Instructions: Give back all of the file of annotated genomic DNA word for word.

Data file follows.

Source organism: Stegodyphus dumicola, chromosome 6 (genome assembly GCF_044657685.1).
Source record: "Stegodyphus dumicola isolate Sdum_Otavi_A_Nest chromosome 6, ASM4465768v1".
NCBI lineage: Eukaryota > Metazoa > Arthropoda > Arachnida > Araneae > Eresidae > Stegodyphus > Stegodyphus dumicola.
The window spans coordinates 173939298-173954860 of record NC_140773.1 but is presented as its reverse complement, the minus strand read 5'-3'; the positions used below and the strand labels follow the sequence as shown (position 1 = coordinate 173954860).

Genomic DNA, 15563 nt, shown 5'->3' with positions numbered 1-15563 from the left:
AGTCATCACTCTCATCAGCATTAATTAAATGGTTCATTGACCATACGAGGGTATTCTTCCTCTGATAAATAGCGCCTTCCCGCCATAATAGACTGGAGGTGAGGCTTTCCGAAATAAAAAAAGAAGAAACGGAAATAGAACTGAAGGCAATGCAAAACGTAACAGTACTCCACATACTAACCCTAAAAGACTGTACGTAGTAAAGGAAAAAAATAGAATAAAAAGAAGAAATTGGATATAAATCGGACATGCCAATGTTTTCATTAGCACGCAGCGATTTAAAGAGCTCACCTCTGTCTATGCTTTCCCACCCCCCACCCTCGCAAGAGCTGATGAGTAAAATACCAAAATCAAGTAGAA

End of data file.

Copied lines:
Source organism: Stegodyphus dumicola, chromosome 6 (genome assembly GCF_044657685.1).
Source record: "Stegodyphus dumicola isolate Sdum_Otavi_A_Nest chromosome 6, ASM4465768v1".
NCBI lineage: Eukaryota > Metazoa > Arthropoda > Arachnida > Araneae > Eresidae > Stegodyphus > Stegodyphus dumicola.
The window spans coordinates 173939298-173954860 of record NC_140773.1 but is presented as its reverse complement, the minus strand read 5'-3'; the positions used below and the strand labels follow the sequence as shown (position 1 = coordinate 173954860).

Genomic DNA, 15563 nt, shown 5'->3' with positions numbered 1-15563 from the left:
AGTCATCACTCTCATCAGCATTAATTAAATGGTTCATTGACCATACGAGGGTATTCTTCCTCTGATAAATAGCGCCTTCCCGCCATAATAGACTGGAGGTGAGGCTTTCCGAAATAAAAAAAGAAGAAACGGAAATAGAACTGAAGGCAATGCAAAACGTAACAGTACTCCACATACTAACCCTAAAAGACTGTACGTAGTAAAGGAAAAAAATAGAATAAAAAGAAGAAATTGGATATAAATCGGACATGCCAATGTTTTCATTAGCACGCAGCGATTTAAAGAGCTCACCTCTGTCTATGCTTTCCCACCCCCCACCCTCGCAAGAGCTGATGAGTAAAATACCAAAATCAAGTAGAA